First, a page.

My friend and colleague, Todd Rester, who serves as director of the newly-launched Junius Institute for Digital Reformation Research, is also the translator for the multi-volume, multi-million word project to translate Petrus van Mastricht’s Theoretico-practica Theologia into English. The first fruits of this translation project, commissioned by the Dutch Reformed Translation Society, have appeared in a small volume titled The Best Method of Preaching.
As Rester notes in his introduction, “It is a basic assumption of the Holy Scriptures that the Christian church advances through the faithful proclamation, reception, and practice of the Word of God.” It was the reformers’ recognition of this that led them to place verbal proclamation at the center of their reform efforts. As Timothy George puts it in his recent Reading Scripture with the Reformers, “The embodiment of the Bible was most clearly expressed in the ministry of preaching, which was given a new prominence in the worship and theology of the Reformation traditions.” For the magisterial reformers in particular, the pulpit could be seen as the vanguard of reformation.
Here’s a note included in the Mastricht volume with details about the project and how the work of the Dutch Reformed Translation Society should be supported:
This little book on preaching, translated from Latin and Dutch, is intended to whet your appetite for what is to come in the projected publication of Petrus van Mastricht’s massive dogmatics, Theoretico-practica Theologia, which is presently being translated and published by the conjoined efforts of the Dutch Reformed Translation Society and Reformation Heritage Books. In this book, we have taken the liberty to insert chapter titles into the text, so that the reader is not confronted with run-on text without breaks.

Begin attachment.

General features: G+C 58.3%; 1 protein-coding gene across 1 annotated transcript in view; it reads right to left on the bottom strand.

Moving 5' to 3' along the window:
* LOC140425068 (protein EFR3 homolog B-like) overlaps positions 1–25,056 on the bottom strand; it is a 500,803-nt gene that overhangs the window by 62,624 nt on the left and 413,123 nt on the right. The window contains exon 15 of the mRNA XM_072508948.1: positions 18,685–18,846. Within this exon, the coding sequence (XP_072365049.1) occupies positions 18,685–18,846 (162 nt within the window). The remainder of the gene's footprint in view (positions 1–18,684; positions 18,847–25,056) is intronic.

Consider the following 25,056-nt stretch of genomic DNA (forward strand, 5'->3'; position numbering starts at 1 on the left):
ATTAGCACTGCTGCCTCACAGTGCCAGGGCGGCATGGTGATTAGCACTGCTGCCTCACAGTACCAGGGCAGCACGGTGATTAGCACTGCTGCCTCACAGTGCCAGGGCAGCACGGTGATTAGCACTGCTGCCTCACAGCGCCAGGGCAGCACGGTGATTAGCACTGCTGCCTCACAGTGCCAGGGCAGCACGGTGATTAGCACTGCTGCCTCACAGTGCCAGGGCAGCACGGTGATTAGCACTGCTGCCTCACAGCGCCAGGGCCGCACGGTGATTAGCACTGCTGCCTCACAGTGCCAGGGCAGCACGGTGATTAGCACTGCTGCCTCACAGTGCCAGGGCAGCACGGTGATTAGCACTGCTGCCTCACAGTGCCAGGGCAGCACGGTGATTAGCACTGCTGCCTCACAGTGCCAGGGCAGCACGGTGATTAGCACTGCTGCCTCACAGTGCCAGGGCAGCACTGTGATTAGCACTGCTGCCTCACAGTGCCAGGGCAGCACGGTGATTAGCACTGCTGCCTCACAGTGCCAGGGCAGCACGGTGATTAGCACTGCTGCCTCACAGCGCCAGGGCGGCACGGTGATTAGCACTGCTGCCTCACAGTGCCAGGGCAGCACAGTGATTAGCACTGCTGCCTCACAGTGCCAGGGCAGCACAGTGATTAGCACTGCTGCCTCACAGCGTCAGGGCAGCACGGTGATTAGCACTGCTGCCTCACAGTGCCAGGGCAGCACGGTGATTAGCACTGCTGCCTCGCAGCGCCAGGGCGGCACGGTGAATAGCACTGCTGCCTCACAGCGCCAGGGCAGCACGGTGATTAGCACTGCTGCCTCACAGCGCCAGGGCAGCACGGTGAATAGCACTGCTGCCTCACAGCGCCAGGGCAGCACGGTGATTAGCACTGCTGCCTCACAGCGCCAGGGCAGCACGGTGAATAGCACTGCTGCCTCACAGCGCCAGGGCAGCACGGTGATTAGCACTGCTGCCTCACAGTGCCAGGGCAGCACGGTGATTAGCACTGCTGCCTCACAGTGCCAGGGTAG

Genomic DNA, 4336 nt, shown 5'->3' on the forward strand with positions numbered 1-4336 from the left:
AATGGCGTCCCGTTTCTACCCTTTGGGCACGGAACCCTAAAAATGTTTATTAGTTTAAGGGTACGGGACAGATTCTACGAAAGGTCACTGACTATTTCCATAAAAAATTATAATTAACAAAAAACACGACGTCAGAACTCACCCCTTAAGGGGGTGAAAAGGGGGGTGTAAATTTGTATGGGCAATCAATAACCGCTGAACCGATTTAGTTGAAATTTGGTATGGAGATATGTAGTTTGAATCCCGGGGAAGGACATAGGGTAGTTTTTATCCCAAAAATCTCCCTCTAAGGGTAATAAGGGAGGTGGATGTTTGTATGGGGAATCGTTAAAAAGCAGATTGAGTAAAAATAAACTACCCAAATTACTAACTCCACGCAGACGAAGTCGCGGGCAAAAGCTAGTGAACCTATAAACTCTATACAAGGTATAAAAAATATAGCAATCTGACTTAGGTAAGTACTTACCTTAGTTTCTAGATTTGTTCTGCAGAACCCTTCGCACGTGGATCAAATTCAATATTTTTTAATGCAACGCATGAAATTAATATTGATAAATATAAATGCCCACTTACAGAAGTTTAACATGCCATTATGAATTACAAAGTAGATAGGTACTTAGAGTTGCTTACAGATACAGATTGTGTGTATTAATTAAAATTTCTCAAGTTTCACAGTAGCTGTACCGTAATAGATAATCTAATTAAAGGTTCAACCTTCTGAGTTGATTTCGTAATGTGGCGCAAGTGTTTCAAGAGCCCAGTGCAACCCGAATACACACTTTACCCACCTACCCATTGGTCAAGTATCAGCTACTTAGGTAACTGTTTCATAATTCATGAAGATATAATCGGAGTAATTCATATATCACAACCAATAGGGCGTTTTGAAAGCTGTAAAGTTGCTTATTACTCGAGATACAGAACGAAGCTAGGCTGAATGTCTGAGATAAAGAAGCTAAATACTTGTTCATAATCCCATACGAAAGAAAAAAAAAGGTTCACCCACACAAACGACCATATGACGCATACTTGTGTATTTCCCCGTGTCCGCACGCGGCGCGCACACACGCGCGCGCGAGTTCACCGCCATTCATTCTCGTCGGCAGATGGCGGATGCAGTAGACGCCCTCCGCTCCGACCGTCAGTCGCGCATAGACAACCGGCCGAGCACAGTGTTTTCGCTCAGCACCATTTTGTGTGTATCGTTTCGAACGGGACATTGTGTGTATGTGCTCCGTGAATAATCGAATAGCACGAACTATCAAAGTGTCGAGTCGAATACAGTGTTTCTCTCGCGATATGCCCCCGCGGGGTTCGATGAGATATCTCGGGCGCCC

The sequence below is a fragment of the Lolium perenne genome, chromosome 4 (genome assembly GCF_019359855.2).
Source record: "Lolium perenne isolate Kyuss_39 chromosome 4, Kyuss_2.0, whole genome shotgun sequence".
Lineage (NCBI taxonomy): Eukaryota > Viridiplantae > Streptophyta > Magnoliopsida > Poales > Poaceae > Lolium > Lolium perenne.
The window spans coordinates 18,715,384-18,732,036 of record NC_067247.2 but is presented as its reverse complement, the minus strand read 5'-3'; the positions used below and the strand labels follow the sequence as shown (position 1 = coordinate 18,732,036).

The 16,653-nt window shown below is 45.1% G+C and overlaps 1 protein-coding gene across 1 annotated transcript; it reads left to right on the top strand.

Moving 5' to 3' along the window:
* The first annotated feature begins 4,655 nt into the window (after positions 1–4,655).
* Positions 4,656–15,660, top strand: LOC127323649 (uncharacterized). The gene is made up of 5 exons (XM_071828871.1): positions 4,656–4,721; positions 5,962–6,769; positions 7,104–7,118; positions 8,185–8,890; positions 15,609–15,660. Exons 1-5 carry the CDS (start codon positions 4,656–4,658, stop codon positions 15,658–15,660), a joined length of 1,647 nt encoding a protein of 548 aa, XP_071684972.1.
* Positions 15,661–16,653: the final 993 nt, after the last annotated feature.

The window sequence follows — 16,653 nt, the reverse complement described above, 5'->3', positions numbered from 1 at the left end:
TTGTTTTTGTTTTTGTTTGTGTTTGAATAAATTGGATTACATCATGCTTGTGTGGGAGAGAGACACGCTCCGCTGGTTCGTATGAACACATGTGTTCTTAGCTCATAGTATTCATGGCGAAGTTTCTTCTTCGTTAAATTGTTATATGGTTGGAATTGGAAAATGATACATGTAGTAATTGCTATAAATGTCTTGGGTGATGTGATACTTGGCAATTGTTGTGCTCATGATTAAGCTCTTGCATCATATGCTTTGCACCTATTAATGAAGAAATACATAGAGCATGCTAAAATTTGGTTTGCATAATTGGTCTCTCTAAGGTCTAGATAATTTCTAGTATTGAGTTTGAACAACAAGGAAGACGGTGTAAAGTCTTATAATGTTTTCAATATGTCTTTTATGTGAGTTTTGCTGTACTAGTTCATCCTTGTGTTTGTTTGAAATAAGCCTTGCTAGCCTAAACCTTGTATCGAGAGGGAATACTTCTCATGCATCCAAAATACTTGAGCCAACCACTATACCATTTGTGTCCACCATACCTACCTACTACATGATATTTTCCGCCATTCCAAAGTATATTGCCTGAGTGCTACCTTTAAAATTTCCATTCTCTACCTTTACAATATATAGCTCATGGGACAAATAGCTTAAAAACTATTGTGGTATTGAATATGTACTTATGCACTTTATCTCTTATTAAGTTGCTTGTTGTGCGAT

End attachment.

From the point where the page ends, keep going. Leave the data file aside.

Lifetime membership in the Dutch Reformed Translation Society is available for a one-time, tax deductible gift of $100. Members support the society’s continuing work, receive periodic newsletters, and may purchase society publications at the cost of production. Membership gifts may be sent to P.O. Box 7083, Grand Rapids, Michigan 49510. For more information on the Dutch Reformed Translation Society, see www.dutchreformed.org.
—Joel R. Beeke and Nelson D. Kloosterman
And for those interested in the primary sources, Mastricht’s page over at the Post-Reformation Digital Library includes links to a couple of different editions of his magnum opus.
Jordan J. Ballor (Dr. theol., University of Zurich; Ph.D., Calvin Theological Seminary) is a senior research fellow and director of publishing at the Acton Institute for the Study of Religion & Liberty. He is author of Get Your Hands Dirty: Essays on Christian Social Thought (and Action) (Wipf & Stock, 2013), Covenant, Causality, and Law: A Study in the Theology of Wolfgang Musculus (Vandenhoeck & Ruprecht, 2012), and Ecumenical Babel: Confusing Economic Ideology and the Church’s Social Witness (Christian’s Library Press, 2010), as well as editor of numerous volumes. Jordan also serves as associate director of the Junius Institute for Digital Reformation Research of Calvin Theological Seminary.
The Calvinist International is a forum for research, resourcement, and renewal of Christian wisdom.